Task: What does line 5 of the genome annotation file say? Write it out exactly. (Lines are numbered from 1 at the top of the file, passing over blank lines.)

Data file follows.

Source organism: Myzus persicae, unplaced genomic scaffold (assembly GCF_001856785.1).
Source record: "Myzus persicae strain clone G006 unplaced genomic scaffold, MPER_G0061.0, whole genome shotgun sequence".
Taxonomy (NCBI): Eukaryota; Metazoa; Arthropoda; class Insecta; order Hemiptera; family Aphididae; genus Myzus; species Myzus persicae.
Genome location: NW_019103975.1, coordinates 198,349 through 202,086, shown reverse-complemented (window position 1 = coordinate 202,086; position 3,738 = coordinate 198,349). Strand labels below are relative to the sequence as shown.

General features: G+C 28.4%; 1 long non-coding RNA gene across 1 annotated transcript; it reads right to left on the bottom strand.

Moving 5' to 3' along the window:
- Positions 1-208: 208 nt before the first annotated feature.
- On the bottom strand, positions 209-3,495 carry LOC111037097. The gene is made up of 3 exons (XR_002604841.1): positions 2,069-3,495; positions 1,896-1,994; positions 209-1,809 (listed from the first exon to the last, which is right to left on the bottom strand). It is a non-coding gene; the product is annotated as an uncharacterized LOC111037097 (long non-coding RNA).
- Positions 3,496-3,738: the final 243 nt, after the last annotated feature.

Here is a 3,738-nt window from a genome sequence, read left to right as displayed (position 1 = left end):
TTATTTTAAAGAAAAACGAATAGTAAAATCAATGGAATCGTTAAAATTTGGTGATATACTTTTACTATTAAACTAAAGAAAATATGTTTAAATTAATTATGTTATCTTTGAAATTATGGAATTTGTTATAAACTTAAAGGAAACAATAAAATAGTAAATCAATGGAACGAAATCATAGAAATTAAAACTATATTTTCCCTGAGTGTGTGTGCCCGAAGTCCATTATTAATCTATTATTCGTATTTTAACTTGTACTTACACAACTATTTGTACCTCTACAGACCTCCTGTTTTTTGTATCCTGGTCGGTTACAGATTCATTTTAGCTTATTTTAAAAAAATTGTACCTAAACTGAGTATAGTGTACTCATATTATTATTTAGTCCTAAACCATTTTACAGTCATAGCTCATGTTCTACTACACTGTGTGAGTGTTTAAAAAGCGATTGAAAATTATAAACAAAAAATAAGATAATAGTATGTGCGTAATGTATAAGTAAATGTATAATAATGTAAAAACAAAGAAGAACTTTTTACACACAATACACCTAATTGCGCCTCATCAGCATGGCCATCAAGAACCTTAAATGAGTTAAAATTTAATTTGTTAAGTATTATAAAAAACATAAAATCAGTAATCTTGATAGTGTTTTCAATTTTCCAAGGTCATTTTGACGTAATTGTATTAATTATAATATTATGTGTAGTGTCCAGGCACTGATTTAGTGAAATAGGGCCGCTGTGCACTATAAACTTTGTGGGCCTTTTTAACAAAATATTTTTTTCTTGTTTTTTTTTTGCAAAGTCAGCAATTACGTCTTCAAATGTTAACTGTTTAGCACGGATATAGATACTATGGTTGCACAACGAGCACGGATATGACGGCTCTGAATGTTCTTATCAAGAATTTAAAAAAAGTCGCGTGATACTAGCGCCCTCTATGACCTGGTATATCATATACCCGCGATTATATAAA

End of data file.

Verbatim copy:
General features: G+C 28.4%; 1 long non-coding RNA gene across 1 annotated transcript; it reads right to left on the bottom strand.